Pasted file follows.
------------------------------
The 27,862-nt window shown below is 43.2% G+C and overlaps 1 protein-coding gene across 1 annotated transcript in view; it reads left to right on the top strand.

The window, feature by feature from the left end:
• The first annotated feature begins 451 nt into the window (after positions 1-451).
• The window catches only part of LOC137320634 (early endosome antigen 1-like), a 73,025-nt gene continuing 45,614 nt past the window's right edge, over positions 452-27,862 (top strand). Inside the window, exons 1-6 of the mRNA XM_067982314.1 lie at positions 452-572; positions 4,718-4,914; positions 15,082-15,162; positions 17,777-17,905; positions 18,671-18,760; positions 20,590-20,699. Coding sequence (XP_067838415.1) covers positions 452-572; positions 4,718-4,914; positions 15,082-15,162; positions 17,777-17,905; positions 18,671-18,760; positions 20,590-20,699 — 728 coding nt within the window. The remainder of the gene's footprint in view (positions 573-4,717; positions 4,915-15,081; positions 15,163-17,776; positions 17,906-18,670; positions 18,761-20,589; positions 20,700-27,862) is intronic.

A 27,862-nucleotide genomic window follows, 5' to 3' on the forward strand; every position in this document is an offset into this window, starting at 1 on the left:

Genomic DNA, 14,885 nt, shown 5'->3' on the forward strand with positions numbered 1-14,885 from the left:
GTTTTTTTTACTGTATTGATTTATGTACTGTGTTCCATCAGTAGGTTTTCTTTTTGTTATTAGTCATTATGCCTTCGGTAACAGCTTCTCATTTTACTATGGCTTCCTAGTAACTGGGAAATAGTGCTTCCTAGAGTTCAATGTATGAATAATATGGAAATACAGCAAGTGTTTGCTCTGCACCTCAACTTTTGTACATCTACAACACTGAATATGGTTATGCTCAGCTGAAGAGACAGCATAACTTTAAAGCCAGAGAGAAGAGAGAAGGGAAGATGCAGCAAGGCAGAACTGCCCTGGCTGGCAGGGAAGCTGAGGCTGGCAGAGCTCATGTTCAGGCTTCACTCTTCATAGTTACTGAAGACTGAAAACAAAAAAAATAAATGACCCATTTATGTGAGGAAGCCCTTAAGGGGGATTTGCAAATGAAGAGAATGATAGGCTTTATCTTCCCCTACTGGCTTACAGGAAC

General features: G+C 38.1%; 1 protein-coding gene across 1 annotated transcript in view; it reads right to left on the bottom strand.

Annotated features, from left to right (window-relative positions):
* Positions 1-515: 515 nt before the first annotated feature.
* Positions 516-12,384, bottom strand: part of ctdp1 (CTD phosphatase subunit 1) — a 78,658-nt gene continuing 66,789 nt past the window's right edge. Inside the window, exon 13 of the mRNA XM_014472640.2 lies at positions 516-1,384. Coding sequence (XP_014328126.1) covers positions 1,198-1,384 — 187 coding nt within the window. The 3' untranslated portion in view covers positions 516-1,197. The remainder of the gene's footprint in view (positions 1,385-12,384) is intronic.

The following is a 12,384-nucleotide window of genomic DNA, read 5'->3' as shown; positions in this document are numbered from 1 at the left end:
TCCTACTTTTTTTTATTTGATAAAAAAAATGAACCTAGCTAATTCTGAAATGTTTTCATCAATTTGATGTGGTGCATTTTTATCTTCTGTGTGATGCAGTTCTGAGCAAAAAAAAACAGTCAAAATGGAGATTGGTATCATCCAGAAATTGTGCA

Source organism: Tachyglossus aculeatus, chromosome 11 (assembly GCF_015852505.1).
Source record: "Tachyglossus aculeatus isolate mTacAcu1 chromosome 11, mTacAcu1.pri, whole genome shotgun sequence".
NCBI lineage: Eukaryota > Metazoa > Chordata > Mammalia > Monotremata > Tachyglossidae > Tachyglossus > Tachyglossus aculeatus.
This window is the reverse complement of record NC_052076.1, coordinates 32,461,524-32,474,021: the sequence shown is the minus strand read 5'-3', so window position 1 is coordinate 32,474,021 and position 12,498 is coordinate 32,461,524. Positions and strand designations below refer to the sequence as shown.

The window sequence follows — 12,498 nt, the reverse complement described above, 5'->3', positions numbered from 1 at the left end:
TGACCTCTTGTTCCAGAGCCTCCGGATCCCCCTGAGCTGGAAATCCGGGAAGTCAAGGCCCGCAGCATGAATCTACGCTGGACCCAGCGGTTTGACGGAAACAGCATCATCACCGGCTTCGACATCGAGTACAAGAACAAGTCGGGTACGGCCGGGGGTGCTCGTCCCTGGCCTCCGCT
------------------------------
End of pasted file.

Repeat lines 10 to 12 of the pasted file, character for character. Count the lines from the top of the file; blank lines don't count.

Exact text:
* Positions 1-515: 515 nt before the first annotated feature.
* Positions 516-12,384, bottom strand: part of ctdp1 (CTD phosphatase subunit 1) — a 78,658-nt gene continuing 66,789 nt past the window's right edge. Inside the window, exon 13 of the mRNA XM_014472640.2 lies at positions 516-1,384. Coding sequence (XP_014328126.1) covers positions 1,198-1,384 — 187 coding nt within the window. The 3' untranslated portion in view covers positions 516-1,197. The remainder of the gene's footprint in view (positions 1,385-12,384) is intronic.

The following is a 12,384-nucleotide window of genomic DNA, read 5'->3' as shown; positions in this document are numbered from 1 at the left end: